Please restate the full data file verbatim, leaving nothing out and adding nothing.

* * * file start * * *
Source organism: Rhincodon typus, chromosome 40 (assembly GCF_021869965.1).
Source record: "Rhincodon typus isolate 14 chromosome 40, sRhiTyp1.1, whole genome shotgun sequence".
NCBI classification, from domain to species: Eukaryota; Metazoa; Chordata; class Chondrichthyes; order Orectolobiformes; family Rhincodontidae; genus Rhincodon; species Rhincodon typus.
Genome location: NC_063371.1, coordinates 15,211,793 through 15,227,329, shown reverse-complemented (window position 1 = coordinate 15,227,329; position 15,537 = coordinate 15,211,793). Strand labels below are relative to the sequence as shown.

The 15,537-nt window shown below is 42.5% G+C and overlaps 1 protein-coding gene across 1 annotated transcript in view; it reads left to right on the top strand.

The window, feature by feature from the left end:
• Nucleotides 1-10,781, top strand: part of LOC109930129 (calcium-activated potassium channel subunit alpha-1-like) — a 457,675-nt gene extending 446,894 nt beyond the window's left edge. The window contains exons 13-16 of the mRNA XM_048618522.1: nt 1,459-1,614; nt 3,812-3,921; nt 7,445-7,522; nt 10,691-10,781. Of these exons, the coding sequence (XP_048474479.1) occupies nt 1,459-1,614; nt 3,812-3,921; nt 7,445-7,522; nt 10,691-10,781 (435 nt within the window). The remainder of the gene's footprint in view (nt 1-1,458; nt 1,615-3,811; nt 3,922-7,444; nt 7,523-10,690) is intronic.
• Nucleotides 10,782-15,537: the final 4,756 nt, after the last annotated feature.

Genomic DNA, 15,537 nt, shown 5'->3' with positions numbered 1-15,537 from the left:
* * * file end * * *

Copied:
Source organism: Rhincodon typus, chromosome 40 (assembly GCF_021869965.1).
Source record: "Rhincodon typus isolate 14 chromosome 40, sRhiTyp1.1, whole genome shotgun sequence".
NCBI classification, from domain to species: Eukaryota; Metazoa; Chordata; class Chondrichthyes; order Orectolobiformes; family Rhincodontidae; genus Rhincodon; species Rhincodon typus.
Genome location: NC_063371.1, coordinates 15,211,793 through 15,227,329, shown reverse-complemented (window position 1 = coordinate 15,227,329; position 15,537 = coordinate 15,211,793). Strand labels below are relative to the sequence as shown.

The 15,537-nt window shown below is 42.5% G+C and overlaps 1 protein-coding gene across 1 annotated transcript in view; it reads left to right on the top strand.

The window, feature by feature from the left end:
• Nucleotides 1-10,781, top strand: part of LOC109930129 (calcium-activated potassium channel subunit alpha-1-like) — a 457,675-nt gene extending 446,894 nt beyond the window's left edge. The window contains exons 13-16 of the mRNA XM_048618522.1: nt 1,459-1,614; nt 3,812-3,921; nt 7,445-7,522; nt 10,691-10,781. Of these exons, the coding sequence (XP_048474479.1) occupies nt 1,459-1,614; nt 3,812-3,921; nt 7,445-7,522; nt 10,691-10,781 (435 nt within the window). The remainder of the gene's footprint in view (nt 1-1,458; nt 1,615-3,811; nt 3,922-7,444; nt 7,523-10,690) is intronic.
• Nucleotides 10,782-15,537: the final 4,756 nt, after the last annotated feature.

Genomic DNA, 15,537 nt, shown 5'->3' with positions numbered 1-15,537 from the left: